I agree with your calling it an anomaly, but to pick another nit, I would disagree with confining that anomaly to modern revolutions—unless you consider the French Revolution modern.

It may have been the sovereign nature of the thirteen states that prevented a similar outcome in America. By the time the Founders decided that individual sovereignty wasn't working out so well, passions—and perhaps ambitions—had cooled.

Point well taken though.

Anonymous said...

Our great experiment is now 234 years old and 320,000,000 strong (plus our visitors from Mexico and other countries w/o papers).Has any true republic lasted this long and grown this large?
To compare the U.S. today to those 13 colonies over 200 years ago is like comparing today's Catholic Church to the Christian movement started by Christ.
We must guard against a strong determined and focused minority which could snatch away our liberties, viz. the large banks and investment bankers in the fall of 2008.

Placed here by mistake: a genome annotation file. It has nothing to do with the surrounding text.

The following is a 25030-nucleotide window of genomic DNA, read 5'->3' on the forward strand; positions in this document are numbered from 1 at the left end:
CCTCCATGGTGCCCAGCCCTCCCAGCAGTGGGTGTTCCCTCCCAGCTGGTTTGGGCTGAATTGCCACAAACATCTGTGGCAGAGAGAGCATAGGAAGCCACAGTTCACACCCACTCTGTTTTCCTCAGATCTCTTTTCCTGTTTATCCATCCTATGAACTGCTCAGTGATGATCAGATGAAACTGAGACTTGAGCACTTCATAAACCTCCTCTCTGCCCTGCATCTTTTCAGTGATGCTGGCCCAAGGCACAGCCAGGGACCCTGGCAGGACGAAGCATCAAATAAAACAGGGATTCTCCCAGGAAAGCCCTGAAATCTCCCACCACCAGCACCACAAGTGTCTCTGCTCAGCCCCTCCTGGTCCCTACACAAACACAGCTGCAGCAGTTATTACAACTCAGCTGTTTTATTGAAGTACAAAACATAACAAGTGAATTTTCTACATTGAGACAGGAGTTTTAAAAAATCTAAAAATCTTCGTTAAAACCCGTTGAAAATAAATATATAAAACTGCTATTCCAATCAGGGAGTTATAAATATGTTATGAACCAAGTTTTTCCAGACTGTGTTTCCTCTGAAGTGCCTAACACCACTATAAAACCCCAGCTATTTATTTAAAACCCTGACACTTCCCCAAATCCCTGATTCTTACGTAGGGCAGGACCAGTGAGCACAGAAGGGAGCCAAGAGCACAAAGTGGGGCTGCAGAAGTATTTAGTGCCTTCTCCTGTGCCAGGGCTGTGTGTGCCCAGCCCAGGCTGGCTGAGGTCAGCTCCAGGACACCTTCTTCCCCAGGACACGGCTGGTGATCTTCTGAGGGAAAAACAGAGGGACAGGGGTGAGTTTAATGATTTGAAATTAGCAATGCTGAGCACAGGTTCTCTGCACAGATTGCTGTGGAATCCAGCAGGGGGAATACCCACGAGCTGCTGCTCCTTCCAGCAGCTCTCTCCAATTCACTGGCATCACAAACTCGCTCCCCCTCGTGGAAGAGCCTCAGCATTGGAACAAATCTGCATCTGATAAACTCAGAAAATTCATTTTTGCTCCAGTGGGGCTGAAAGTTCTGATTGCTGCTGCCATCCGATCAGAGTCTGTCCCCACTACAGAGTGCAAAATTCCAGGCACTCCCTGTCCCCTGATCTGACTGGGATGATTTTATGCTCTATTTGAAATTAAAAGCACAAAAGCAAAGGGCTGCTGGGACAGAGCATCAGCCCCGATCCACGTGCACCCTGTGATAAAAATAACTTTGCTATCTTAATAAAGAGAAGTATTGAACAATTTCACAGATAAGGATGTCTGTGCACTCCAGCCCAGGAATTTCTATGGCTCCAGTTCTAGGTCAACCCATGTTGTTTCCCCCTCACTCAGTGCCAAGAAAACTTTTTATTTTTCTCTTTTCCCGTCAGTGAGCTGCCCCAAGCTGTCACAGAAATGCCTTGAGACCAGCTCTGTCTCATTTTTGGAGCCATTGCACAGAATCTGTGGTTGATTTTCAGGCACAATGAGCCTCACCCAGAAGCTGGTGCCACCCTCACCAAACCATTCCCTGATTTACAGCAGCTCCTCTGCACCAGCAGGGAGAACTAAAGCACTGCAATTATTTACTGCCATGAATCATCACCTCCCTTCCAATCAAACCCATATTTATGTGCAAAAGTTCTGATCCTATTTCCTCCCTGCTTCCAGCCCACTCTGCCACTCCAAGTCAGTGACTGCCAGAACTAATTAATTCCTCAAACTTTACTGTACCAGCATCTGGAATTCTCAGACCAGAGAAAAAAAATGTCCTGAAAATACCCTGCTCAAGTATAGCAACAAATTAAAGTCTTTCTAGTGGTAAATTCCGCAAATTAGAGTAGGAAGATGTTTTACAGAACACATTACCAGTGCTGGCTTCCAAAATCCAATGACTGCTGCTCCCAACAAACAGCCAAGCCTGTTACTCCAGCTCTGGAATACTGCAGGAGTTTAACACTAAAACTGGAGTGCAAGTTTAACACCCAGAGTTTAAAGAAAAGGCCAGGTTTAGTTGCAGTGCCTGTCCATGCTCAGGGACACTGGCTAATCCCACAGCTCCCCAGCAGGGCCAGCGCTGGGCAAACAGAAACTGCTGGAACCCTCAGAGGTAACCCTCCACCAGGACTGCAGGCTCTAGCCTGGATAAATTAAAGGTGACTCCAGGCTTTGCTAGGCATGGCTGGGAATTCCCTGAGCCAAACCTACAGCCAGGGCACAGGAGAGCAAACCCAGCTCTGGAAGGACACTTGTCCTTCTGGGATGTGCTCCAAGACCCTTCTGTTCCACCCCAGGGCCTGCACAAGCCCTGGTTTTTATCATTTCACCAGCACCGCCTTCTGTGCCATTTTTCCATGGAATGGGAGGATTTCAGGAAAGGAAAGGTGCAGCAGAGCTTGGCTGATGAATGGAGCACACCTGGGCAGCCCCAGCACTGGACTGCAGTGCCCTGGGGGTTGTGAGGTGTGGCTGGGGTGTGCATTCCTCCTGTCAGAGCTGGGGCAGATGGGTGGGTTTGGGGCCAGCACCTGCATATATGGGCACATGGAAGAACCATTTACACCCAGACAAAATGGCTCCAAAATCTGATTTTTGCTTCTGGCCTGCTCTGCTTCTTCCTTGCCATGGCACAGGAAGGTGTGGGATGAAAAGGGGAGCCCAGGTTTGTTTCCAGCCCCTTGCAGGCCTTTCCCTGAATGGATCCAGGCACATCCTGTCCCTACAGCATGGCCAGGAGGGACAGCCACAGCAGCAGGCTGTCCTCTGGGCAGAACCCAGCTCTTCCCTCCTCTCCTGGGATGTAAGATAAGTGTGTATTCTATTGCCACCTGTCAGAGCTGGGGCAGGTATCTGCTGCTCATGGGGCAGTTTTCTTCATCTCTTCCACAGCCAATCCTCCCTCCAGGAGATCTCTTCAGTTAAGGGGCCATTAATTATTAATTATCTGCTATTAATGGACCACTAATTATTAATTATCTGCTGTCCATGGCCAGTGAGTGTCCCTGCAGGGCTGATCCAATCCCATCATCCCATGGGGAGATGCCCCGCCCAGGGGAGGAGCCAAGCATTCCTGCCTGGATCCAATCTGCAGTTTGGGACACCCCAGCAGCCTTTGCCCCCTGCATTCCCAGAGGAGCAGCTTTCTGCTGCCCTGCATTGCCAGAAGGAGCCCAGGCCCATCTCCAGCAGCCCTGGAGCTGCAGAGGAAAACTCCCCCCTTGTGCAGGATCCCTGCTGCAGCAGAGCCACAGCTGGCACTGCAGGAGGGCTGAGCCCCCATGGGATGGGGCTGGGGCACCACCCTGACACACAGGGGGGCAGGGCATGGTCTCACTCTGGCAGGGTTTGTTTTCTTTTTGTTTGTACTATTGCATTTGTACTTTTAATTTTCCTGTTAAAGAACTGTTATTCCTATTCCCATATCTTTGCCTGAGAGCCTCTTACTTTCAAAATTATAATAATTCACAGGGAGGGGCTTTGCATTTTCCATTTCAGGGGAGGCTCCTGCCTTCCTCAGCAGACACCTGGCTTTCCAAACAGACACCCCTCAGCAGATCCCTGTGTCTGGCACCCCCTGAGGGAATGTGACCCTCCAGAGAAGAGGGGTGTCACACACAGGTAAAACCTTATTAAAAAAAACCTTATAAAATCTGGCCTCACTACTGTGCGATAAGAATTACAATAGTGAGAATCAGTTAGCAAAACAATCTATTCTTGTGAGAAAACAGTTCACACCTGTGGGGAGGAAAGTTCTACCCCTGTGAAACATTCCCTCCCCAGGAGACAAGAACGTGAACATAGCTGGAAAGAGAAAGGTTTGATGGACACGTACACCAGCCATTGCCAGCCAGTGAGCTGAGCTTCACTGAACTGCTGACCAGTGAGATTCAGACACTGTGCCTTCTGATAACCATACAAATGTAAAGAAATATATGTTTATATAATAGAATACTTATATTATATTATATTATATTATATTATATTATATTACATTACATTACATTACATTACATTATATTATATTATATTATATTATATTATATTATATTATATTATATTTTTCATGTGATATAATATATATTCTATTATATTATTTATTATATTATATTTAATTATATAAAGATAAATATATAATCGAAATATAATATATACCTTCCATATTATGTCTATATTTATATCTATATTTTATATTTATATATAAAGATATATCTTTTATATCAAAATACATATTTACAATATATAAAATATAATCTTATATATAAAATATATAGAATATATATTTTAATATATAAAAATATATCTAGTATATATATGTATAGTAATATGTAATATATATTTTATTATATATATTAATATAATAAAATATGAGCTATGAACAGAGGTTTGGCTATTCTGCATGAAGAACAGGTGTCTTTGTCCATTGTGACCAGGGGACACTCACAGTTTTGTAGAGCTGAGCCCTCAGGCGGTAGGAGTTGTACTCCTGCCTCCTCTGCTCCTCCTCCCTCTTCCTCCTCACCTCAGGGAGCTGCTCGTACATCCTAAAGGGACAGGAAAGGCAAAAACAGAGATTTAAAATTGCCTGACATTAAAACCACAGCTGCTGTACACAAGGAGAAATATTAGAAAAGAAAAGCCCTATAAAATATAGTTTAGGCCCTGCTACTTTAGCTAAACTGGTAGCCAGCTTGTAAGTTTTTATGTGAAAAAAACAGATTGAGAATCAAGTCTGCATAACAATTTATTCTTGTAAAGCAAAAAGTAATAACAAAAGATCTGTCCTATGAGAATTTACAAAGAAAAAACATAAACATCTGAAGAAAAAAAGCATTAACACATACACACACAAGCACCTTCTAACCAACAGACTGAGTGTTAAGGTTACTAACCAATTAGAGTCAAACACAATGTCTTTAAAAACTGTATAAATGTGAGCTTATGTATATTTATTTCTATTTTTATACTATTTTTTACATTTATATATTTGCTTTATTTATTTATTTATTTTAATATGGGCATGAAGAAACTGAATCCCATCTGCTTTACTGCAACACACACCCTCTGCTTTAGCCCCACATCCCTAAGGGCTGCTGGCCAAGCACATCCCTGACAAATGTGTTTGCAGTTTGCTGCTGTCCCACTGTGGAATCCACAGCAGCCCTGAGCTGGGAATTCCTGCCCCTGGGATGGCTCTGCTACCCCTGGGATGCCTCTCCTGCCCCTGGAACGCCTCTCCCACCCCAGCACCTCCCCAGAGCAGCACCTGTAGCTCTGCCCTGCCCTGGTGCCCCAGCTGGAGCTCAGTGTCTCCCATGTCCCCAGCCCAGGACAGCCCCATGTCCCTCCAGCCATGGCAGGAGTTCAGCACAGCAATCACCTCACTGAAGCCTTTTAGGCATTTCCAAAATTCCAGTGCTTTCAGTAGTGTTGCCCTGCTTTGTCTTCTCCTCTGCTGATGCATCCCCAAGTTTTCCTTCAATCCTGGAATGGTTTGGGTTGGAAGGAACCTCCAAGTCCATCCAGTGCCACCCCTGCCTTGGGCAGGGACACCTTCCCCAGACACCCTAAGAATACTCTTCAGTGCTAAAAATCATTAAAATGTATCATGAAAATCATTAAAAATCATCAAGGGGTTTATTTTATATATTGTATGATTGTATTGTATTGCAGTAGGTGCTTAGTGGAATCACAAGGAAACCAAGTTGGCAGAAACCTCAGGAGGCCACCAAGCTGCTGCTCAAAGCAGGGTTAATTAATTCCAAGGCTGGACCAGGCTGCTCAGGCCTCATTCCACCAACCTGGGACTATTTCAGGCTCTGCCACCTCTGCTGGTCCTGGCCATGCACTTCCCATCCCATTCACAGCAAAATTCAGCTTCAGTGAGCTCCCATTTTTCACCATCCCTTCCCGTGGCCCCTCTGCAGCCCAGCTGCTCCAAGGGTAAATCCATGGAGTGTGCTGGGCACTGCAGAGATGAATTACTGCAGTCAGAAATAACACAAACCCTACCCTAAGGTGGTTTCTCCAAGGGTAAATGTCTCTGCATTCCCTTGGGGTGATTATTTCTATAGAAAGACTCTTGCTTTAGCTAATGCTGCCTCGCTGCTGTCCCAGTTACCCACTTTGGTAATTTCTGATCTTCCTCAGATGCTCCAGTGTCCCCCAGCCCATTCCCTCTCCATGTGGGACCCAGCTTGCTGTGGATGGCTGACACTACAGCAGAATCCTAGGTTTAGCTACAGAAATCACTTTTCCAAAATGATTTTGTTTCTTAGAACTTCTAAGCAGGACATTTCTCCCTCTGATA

marilyn said...

There are two ideas I'd like to add to this discussion.

The first,- There were participants, at every stage of the creation of our federation, that could clearly be considered extremists. Thomas Jefferson being first one that first comes to mind. And I don't think any of their passions were cooled either. Many of them were even the bitterest of rivals in their politics & ideologies. And this is a particularly important point because of how they were able to to channel all of that energy into doing what was best for the young country. Something sorely lacking today. Of course they didn't have to run home every 2-6 years to get re-elected either. But I'd like to think they still would have behaved more like statesmen that used car salesmen.

The second piece I'd like to contribute is that there were actually quite a few bloody battles within this period (ie. Shays's rebellion). Nothing went as smoothly as we'd like to believe it did.


Good points, Marylin. We have a nagging tendancy to oversimplify things here in Hokumburg. It's up to you to keep us honest.

Well...within reason.